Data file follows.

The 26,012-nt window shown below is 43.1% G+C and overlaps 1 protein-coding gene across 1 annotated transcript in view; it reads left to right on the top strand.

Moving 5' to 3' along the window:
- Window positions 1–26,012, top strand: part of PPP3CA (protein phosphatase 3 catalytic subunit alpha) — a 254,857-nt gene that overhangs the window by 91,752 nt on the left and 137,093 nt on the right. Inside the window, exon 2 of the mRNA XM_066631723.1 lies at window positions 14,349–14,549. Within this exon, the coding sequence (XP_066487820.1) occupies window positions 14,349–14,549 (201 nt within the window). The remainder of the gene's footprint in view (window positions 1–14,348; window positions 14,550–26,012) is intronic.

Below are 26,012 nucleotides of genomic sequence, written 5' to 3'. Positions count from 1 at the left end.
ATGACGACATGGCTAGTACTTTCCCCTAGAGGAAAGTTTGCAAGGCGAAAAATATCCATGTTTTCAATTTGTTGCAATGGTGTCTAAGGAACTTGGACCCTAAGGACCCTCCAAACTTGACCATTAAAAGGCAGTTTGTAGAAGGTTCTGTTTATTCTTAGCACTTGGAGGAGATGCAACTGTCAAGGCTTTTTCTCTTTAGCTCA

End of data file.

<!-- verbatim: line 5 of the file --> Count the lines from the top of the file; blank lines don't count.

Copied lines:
ATGACGACATGGCTAGTACTTTCCCCTAGAGGAAAGTTTGCAAGGCGAAAAATATCCATGTTTTCAATTTGTTGCAATGGTGTCTAAGGAACTTGGACCCTAAGGACCCTCCAAACTTGACCATTAAAAGGCAGTTTGTAGAAGGTTCTGTTTATTCTTAGCACTTGGAGGAGATGCAACTGTCAAGGCTTTTTCTCTTTAGCTCA